Productions for which he did originate the musical direction include Sister Act, Hairspray, Sweeney Todd, Gypsy and Follies. He says: “There was a conceptual element in all of those and they were all either best musical winners or nominees. Dominic Cooke’s Follies was my first Olivier nomination for outstanding achievement in music.”

Follies review at the National Theatre, London – ‘not just triumphant, but transcendent’

Last year he made his (self-taught) conducting debut with the Broadway production of Charlie and the Chocolate Factory. “Surprisingly it wasn’t scary, which is maybe how you know you’re meant to be doing something. I’d happily go back to conduct Tina on Broadway if the opportunity arose. I loved my time there with Charlie. They make more musicals in the US, apart from anything else.”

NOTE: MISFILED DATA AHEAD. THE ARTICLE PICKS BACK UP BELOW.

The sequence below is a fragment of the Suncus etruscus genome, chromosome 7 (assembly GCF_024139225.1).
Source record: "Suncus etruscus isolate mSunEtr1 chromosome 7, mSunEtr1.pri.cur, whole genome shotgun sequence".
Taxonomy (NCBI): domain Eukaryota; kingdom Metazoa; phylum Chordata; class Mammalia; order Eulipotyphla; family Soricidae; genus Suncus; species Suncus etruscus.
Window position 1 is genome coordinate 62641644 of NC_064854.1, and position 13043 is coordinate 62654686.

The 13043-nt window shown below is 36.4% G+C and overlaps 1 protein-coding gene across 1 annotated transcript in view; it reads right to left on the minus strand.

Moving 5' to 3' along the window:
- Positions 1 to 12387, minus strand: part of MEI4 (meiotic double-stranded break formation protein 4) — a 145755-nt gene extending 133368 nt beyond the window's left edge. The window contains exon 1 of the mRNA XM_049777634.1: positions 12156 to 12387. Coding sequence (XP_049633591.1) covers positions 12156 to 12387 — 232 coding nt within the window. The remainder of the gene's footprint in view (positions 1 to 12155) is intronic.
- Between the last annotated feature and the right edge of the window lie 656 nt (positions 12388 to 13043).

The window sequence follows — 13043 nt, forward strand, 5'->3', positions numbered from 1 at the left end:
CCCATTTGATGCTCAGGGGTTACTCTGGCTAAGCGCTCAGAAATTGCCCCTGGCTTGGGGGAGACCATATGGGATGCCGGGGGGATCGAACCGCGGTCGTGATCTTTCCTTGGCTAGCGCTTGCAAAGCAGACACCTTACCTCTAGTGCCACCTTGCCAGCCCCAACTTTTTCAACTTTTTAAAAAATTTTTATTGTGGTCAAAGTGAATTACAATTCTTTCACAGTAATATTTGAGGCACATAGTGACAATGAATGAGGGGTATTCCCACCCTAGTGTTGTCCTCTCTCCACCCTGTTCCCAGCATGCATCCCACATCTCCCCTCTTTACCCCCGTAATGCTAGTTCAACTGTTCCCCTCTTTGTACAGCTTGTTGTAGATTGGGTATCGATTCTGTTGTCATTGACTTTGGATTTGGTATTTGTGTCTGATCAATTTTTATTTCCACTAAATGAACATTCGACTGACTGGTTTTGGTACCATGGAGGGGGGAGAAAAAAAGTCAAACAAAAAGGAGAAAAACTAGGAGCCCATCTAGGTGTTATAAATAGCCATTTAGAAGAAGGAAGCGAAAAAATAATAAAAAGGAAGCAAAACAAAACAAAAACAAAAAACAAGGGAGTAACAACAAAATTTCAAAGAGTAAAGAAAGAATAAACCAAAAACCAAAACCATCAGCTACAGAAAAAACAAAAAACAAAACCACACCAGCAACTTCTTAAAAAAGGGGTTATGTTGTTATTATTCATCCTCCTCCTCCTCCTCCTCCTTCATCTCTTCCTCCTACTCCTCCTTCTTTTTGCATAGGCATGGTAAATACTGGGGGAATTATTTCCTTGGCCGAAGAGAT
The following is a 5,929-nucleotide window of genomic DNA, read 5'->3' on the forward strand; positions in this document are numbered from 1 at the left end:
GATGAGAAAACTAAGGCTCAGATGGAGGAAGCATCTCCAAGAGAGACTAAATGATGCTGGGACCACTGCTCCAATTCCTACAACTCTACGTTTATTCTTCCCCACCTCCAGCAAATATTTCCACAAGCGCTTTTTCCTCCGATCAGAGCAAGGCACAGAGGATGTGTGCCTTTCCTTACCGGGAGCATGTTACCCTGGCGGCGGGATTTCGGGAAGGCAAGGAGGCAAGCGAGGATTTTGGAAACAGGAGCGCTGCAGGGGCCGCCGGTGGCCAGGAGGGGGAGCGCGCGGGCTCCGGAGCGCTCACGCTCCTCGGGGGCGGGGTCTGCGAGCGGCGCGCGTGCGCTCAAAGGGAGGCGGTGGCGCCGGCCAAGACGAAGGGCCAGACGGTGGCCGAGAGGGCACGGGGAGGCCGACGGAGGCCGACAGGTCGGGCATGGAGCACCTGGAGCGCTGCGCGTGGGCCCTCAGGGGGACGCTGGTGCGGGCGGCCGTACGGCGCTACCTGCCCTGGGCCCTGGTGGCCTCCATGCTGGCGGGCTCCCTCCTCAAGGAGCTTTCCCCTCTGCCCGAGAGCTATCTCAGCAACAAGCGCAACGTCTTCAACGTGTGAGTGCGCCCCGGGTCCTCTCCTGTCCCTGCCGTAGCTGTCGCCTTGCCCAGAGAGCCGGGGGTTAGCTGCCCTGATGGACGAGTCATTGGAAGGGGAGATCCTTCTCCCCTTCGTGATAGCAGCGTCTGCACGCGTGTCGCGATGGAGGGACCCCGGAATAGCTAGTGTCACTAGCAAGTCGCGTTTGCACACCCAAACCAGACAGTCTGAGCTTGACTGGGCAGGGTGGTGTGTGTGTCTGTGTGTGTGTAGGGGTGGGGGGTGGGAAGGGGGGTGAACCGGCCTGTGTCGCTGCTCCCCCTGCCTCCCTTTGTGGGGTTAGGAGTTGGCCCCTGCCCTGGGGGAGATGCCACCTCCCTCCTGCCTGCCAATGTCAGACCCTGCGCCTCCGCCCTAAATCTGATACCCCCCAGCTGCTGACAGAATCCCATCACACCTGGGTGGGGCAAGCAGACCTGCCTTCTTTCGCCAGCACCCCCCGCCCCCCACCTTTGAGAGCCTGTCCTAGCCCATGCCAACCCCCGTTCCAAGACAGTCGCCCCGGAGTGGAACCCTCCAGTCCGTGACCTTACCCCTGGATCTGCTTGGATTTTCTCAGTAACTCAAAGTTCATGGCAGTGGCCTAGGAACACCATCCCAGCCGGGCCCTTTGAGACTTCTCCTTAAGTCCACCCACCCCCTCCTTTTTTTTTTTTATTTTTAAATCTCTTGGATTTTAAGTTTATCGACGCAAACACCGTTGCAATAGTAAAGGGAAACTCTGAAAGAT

Being in such demand, Skilbeck’s time is at a premium but he longs to do more composition in musical theatre. He’s a keen Francophile, and a musical he co-wrote 20 years ago, Quand La Guerre Sera Finie, finally premiered at the Avignon Festival last summer. It is based in France during the Second World War.

“I want to do more writing and composing but unfortunately I’m always being offered things that are incredibly hard to resist. I’m keenly aware of the fact that working on shows like Follies and Tina, amazing and delightful as they are, prevents me from getting on with the projects of my own that I’d like to develop.”

As an observer of musical theatre on both sides of the Atlantic, does he feel that we in this country do enough to foster new talent?